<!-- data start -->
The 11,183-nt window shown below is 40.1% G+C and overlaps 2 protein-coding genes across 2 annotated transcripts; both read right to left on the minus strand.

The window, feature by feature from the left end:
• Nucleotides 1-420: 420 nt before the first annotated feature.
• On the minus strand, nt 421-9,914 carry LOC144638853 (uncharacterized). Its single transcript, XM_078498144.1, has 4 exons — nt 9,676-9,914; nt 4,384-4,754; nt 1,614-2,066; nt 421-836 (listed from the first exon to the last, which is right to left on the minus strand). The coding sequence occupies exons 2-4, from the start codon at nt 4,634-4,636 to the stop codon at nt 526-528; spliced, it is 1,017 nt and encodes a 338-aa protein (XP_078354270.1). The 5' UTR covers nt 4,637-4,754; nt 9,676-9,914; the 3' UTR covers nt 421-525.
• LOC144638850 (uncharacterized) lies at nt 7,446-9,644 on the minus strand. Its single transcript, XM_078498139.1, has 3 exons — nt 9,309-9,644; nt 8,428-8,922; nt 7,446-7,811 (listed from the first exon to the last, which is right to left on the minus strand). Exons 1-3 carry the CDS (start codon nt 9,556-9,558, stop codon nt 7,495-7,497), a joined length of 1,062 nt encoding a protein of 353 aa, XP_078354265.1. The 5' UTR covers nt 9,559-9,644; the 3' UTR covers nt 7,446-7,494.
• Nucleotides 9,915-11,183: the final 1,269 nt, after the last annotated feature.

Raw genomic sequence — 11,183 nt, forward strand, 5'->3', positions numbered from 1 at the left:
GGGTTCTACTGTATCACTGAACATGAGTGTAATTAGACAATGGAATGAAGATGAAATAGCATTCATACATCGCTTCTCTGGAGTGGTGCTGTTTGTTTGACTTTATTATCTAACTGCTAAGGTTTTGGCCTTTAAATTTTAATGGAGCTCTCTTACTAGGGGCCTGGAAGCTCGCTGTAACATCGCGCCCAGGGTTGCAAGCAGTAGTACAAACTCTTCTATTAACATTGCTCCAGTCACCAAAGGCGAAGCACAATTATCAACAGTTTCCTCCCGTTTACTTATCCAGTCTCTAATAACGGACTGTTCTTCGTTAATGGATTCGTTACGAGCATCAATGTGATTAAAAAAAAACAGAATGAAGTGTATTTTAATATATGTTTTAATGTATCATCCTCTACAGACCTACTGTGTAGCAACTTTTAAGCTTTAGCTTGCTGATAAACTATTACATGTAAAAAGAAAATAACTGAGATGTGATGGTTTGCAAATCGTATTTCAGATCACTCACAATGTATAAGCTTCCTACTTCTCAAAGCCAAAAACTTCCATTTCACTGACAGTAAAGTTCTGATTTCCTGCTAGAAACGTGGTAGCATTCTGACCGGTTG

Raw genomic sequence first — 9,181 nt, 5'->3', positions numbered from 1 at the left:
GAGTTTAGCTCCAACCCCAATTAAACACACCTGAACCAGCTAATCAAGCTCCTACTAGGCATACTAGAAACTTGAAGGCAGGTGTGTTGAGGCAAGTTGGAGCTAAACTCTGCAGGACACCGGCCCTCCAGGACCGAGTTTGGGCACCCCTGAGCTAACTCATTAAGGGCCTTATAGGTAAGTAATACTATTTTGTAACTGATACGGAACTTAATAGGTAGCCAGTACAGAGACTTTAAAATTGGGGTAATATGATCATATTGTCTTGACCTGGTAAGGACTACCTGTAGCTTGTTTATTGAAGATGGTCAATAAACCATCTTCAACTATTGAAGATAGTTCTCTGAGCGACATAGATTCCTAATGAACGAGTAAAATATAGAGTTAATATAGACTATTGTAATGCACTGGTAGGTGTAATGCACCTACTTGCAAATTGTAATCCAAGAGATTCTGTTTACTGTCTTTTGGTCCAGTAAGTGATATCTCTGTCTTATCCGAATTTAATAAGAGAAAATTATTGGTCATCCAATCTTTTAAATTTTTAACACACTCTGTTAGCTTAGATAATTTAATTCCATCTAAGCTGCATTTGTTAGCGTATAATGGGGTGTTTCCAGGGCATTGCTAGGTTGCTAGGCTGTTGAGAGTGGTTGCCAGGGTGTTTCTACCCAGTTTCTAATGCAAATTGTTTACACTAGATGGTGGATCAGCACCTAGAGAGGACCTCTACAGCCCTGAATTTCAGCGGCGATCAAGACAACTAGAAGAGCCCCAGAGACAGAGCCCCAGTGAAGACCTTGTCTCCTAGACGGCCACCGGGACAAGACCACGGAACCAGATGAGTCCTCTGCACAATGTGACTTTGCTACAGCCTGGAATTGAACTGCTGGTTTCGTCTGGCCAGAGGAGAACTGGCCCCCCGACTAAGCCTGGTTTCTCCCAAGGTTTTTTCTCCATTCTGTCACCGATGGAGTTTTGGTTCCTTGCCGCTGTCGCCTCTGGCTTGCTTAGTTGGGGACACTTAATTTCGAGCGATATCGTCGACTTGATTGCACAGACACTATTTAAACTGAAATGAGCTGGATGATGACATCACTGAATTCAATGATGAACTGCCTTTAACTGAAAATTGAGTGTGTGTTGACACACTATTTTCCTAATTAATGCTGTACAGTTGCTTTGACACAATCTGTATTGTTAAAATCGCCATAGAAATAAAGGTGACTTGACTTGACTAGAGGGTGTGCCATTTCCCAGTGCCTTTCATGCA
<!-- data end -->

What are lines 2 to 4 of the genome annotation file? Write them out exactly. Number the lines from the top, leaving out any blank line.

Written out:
The window, feature by feature from the left end:
• Nucleotides 1-420: 420 nt before the first annotated feature.
• On the minus strand, nt 421-9,914 carry LOC144638853 (uncharacterized). Its single transcript, XM_078498144.1, has 4 exons — nt 9,676-9,914; nt 4,384-4,754; nt 1,614-2,066; nt 421-836 (listed from the first exon to the last, which is right to left on the minus strand). The coding sequence occupies exons 2-4, from the start codon at nt 4,634-4,636 to the stop codon at nt 526-528; spliced, it is 1,017 nt and encodes a 338-aa protein (XP_078354270.1). The 5' UTR covers nt 4,637-4,754; nt 9,676-9,914; the 3' UTR covers nt 421-525.